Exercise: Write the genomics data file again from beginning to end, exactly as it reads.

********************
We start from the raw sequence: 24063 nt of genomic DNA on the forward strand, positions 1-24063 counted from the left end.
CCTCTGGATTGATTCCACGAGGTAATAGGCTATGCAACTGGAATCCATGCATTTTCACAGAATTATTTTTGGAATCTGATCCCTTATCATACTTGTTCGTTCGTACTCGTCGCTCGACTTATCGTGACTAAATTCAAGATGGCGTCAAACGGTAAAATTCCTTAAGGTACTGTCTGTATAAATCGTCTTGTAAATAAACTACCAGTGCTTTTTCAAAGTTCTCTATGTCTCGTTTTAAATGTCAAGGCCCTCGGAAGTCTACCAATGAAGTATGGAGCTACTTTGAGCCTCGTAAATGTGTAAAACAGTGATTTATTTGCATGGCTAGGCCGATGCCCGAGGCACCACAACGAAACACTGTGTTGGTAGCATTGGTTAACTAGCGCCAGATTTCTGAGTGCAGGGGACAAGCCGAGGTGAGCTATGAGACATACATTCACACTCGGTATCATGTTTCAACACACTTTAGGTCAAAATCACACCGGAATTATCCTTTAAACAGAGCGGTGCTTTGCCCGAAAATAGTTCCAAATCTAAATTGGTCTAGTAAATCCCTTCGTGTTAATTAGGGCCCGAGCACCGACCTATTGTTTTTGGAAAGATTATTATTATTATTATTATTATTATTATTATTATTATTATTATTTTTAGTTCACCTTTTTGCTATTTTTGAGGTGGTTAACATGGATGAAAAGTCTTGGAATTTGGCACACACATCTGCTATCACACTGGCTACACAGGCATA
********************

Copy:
We start from the raw sequence: 24063 nt of genomic DNA on the forward strand, positions 1-24063 counted from the left end.
CCTCTGGATTGATTCCACGAGGTAATAGGCTATGCAACTGGAATCCATGCATTTTCACAGAATTATTTTTGGAATCTGATCCCTTATCATACTTGTTCGTTCGTACTCGTCGCTCGACTTATCGTGACTAAATTCAAGATGGCGTCAAACGGTAAAATTCCTTAAGGTACTGTCTGTATAAATCGTCTTGTAAATAAACTACCAGTGCTTTTTCAAAGTTCTCTATGTCTCGTTTTAAATGTCAAGGCCCTCGGAAGTCTACCAATGAAGTATGGAGCTACTTTGAGCCTCGTAAATGTGTAAAACAGTGATTTATTTGCATGGCTAGGCCGATGCCCGAGGCACCACAACGAAACACTGTGTTGGTAGCATTGGTTAACTAGCGCCAGATTTCTGAGTGCAGGGGACAAGCCGAGGTGAGCTATGAGACATACATTCACACTCGGTATCATGTTTCAACACACTTTAGGTCAAAATCACACCGGAATTATCCTTTAAACAGAGCGGTGCTTTGCCCGAAAATAGTTCCAAATCTAAATTGGTCTAGTAAATCCCTTCGTGTTAATTAGGGCCCGAGCACCGACCTATTGTTTTTGGAAAGATTATTATTATTATTATTATTATTATTATTATTATTATTATTATTTTTAGTTCACCTTTTTGCTATTTTTGAGGTGGTTAACATGGATGAAAAGTCTTGGAATTTGGCACACACATCTGCTATCACACTGGCTACACAGGCATA